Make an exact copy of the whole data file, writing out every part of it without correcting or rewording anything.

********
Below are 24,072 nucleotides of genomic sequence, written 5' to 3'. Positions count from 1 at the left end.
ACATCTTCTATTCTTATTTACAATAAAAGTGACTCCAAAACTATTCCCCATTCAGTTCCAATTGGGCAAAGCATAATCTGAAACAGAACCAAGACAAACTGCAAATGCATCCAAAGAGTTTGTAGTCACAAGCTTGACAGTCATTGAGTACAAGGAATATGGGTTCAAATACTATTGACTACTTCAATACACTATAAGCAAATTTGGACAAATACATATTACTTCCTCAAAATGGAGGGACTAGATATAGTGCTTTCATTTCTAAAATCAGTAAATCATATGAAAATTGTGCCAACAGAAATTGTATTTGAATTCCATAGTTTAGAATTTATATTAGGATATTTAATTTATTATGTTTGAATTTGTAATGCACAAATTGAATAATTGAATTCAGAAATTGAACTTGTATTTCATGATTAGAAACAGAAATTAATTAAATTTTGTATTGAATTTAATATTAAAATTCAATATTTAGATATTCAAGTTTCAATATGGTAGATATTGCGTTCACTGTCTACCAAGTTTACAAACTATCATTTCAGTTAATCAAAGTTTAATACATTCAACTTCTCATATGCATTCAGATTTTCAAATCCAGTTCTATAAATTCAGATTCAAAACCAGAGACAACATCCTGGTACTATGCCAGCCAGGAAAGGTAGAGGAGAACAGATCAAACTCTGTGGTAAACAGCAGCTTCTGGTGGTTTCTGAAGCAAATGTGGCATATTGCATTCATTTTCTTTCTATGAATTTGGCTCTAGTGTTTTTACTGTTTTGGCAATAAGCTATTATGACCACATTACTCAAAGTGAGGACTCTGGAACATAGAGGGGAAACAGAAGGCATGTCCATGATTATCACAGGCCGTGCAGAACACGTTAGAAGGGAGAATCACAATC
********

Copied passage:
Below are 24,072 nucleotides of genomic sequence, written 5' to 3'. Positions count from 1 at the left end.
ACATCTTCTATTCTTATTTACAATAAAAGTGACTCCAAAACTATTCCCCATTCAGTTCCAATTGGGCAAAGCATAATCTGAAACAGAACCAAGACAAACTGCAAATGCATCCAAAGAGTTTGTAGTCACAAGCTTGACAGTCATTGAGTACAAGGAATATGGGTTCAAATACTATTGACTACTTCAATACACTATAAGCAAATTTGGACAAATACATATTACTTCCTCAAAATGGAGGGACTAGATATAGTGCTTTCATTTCTAAAATCAGTAAATCATATGAAAATTGTGCCAACAGAAATTGTATTTGAATTCCATAGTTTAGAATTTATATTAGGATATTTAATTTATTATGTTTGAATTTGTAATGCACAAATTGAATAATTGAATTCAGAAATTGAACTTGTATTTCATGATTAGAAACAGAAATTAATTAAATTTTGTATTGAATTTAATATTAAAATTCAATATTTAGATATTCAAGTTTCAATATGGTAGATATTGCGTTCACTGTCTACCAAGTTTACAAACTATCATTTCAGTTAATCAAAGTTTAATACATTCAACTTCTCATATGCATTCAGATTTTCAAATCCAGTTCTATAAATTCAGATTCAAAACCAGAGACAACATCCTGGTACTATGCCAGCCAGGAAAGGTAGAGGAGAACAGATCAAACTCTGTGGTAAACAGCAGCTTCTGGTGGTTTCTGAAGCAAATGTGGCATATTGCATTCATTTTCTTTCTATGAATTTGGCTCTAGTGTTTTTACTGTTTTGGCAATAAGCTATTATGACCACATTACTCAAAGTGAGGACTCTGGAACATAGAGGGGAAACAGAAGGCATGTCCATGATTATCACAGGCCGTGCAGAACACGTTAGAAGGGAGAATCACAATC